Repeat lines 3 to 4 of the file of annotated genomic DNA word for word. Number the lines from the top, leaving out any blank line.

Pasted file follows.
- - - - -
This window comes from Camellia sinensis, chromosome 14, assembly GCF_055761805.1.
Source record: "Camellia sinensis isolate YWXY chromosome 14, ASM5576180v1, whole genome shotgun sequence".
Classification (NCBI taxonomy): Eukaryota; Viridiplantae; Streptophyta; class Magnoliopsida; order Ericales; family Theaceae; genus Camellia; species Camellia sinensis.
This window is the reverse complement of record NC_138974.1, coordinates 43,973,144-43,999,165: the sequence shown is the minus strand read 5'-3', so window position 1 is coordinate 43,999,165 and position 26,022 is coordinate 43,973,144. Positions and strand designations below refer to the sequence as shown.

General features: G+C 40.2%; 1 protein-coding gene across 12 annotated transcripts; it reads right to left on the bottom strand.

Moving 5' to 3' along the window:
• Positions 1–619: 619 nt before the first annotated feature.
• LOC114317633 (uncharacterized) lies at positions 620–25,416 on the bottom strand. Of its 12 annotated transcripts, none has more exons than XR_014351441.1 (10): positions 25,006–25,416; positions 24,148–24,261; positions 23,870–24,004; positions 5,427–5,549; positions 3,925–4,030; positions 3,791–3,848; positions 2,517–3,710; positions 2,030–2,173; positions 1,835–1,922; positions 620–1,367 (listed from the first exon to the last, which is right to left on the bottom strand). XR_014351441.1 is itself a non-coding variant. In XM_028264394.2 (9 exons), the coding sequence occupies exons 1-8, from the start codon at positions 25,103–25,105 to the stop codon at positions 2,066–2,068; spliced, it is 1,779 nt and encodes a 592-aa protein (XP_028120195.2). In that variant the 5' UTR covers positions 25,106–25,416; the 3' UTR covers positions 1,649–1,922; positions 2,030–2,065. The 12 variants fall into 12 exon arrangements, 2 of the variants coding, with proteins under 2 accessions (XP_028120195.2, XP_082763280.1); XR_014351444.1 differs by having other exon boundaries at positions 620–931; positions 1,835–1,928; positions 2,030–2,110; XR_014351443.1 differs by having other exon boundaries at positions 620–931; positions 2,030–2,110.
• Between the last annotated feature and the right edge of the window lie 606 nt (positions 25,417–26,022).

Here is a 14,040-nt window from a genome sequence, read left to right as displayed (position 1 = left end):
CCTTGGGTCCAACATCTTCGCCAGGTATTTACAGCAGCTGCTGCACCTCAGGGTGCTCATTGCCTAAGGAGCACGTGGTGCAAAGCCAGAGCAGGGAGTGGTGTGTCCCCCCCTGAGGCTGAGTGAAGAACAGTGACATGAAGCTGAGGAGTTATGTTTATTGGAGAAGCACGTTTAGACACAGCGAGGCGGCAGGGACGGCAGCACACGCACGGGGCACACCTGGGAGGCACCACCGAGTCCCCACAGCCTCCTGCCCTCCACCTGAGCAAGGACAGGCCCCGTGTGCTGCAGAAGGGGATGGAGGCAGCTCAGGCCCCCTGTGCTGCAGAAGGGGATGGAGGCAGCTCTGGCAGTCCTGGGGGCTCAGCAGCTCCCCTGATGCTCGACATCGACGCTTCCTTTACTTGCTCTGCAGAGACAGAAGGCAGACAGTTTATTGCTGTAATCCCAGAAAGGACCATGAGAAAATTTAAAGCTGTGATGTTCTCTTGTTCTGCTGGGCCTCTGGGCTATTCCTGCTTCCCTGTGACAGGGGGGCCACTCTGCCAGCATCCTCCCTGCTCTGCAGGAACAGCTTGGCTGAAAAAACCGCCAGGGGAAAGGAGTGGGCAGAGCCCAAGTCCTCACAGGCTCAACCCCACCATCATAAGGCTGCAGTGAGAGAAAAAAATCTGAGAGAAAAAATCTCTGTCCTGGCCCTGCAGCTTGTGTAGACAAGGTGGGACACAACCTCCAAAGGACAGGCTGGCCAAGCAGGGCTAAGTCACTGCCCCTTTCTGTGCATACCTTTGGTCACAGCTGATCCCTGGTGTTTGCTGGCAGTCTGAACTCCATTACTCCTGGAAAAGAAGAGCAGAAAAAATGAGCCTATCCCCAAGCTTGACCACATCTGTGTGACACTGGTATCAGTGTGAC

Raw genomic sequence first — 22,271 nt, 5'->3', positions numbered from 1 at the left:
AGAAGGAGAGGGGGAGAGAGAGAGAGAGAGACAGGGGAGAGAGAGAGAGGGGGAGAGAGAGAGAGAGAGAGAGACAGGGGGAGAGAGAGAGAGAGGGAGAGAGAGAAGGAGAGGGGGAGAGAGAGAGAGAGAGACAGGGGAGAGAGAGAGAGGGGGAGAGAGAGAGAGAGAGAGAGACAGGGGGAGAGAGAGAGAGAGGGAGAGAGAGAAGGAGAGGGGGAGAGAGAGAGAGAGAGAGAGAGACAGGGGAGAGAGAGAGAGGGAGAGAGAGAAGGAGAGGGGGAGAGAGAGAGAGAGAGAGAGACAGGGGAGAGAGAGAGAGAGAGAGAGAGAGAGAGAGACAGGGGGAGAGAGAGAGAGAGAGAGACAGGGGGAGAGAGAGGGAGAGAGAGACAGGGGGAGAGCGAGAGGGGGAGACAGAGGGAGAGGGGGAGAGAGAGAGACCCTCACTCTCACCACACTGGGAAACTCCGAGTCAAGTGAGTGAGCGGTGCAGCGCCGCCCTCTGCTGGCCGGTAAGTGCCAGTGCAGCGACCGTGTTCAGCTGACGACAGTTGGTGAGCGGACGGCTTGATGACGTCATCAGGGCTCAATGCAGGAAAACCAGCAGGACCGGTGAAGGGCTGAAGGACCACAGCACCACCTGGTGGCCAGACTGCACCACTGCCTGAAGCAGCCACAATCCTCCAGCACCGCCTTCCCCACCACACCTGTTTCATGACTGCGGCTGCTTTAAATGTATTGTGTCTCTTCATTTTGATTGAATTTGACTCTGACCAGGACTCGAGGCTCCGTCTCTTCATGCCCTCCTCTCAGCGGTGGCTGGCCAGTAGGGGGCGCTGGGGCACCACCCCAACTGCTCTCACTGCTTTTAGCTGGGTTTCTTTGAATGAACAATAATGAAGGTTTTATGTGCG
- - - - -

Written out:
Classification (NCBI taxonomy): Eukaryota; Viridiplantae; Streptophyta; class Magnoliopsida; order Ericales; family Theaceae; genus Camellia; species Camellia sinensis.
This window is the reverse complement of record NC_138974.1, coordinates 43,973,144-43,999,165: the sequence shown is the minus strand read 5'-3', so window position 1 is coordinate 43,999,165 and position 26,022 is coordinate 43,973,144. Positions and strand designations below refer to the sequence as shown.